Sixty years ago today, one of the most famous Disney animated films was released in theaters: “Sleeping Beauty.”
The castle in the film is still one of the most recognizable icons of many Disney Parks, starting with Disneyland park in California – which opened four years before the film released.
When Walt Disney began planning his theme park that would become Disneyland, he had plans to erect a fairytale castle. The version that now sits in Anaheim is based on European castles, specifically that of Neuschwanstein in Bavaria. As one of the smaller castles in the Disney Parks, Walt used forced perspective to make the structure look bigger than it really is.
The castle would go on to be recreated for Hong Kong Disneyland in 2005, which is now undergoing a lengthy re-imagining as part of a park-wide transformation.
Cinderella Castle at Walt Disney World’s Magic Kingdom and its twin at Tokyo Disneyland are inspired by European castles as well, including the castle of the Loire.
For Disneyland Paris, Walt Disney Imagineering returned to the idea of Sleeping Beauty Castle, but wanted to build something different than the castles found in Europe. By using many different architectural, natural, and whimsical elements, Imagineers created a unique and timeless structure that many say is the most beautiful of all the Disney castles.
Inspired by both the “Sleeping Beauty” tale by Charles Perrault and the 1959 Disney animated feature, Disneyland Paris’ Sleeping Beauty Castle evokes magic and youthful hope draped in majestic Gothic architecture. Inside the castle is La Galerie de la Belle au Bois Dormant and two shops, as well as the iconic La Taniere du Dragon, or “Dragon’s Lair,” where a massive animatronic dragon resides.
The design of Disneyland Paris’ castle is partly inspired by illustrations from the book “The Very Rich Hours of the Duke of Berry,” which also influenced the drawings of Disney artist Eyvind Earle for the “Sleeping Beauty” film.
Cube-shaped trees, similar to those in the animated film, are grouped around the castle in patches of three or four, and vary in height from 6 1/2 – 16 feet. Disney topiary artists specifically chose Arizona cypress and yew trees to create the dreamy landscape.
Above the entrance to the castle is a “polarized” window. A polarizing filter rotates behind the oval window, creating kaleidoscopic effects underneath the tinted glass. The stained glass window depicts the gifts given to Princess Aurora by the fairies during her baptism: a rose and a couple of doves. At the top of the main tower, an oval stained glass window is lit, symbolizing Princess Aurora’s presence in her castle.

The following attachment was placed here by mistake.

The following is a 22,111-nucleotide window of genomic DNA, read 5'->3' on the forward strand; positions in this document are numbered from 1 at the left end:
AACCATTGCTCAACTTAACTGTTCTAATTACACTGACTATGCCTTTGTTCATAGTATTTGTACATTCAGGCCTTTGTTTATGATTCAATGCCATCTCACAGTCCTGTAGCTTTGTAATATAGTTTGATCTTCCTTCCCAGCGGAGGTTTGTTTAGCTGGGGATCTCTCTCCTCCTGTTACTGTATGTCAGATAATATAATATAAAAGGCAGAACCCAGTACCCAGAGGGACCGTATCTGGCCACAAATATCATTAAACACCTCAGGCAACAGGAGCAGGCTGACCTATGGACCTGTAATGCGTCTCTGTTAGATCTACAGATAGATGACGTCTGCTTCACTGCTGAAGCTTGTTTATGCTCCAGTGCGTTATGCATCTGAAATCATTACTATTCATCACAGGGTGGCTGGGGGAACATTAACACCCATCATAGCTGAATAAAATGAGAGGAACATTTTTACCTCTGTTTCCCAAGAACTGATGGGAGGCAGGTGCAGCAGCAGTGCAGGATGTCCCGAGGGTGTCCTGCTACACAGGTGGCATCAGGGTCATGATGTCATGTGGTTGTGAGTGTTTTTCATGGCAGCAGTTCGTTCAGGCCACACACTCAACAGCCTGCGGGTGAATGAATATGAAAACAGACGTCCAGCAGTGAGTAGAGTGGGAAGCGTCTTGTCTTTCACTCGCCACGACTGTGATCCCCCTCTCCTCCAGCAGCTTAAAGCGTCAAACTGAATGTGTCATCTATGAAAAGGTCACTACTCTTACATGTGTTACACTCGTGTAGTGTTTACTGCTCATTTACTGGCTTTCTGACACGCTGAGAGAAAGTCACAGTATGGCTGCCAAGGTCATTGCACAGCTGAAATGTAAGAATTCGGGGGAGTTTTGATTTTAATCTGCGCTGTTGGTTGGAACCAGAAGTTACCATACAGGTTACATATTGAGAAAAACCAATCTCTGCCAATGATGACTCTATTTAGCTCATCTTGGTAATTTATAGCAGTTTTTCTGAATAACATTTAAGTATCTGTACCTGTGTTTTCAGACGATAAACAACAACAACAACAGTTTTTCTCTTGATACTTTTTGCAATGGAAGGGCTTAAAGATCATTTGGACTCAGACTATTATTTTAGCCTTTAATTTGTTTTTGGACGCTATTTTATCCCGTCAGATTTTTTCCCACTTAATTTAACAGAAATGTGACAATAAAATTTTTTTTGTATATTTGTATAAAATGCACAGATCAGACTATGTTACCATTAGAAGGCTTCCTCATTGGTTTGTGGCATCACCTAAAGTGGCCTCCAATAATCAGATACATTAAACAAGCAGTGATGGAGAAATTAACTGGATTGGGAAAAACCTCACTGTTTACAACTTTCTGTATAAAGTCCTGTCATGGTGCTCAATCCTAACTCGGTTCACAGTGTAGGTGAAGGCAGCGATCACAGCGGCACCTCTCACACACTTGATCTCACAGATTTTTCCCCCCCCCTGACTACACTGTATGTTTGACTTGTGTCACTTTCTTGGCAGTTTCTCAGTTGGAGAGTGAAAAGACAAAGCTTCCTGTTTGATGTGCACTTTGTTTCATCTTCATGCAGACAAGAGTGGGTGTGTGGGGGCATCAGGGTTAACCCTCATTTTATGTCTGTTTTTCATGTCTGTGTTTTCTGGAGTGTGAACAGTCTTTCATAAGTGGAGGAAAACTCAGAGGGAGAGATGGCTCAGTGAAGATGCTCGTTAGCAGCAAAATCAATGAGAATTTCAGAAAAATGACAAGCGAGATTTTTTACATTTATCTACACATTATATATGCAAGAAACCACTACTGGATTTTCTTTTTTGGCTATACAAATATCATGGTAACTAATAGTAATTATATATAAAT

Characters from “Sleeping Beauty” can be found inside the castle through figurines or bas-reliefs, as well as in stained glass artwork that can be seen both inside and outside the castle.
The squirrels, birds, Maleficent’s raven, and the three good fairies Flora, Fauna, and Merryweather are featured in many architectural details, as well as in the stained glass windows and tapestries of the Sleeping Beauty Gallery on the first floor.
Outside at the foot of the castle is the Castle Stage, which serves as a stage for theatrical shows featuring various Disney characters.
The first production to ever be held on the stage was the story of “Sleeping Beauty.” The stage was based on the model of those found in French gardens of the 18th and 19th century.
Upon entering the castle, guests may recognize many different songs, like “When You Wish Upon a Star” or “Once Upon a Dream.” New orchestral arrangements were recorded specifically for Disneyland Paris.
Sleeping Beauty Castle at Disneyland Paris stands at 141 feet high and weighs 15 tons. When the park first opened, the dragon underneath the castle was the largest Audio-Animatronic in the world, towering at 10 feet high, 79 feet long, and weighing 5,000 pounds.
Like all of the Disney castles, Sleeping Beauty Castle is oriented to the north – ensuring the sun never goes behind it and keeps guests from snapping the perfect photo from Main Street, U.S.A.
Which Disney Parks castle is your favorite, and why? Do you have a favorite moment from the “Sleeping Beauty” film? Let us know in the comments below!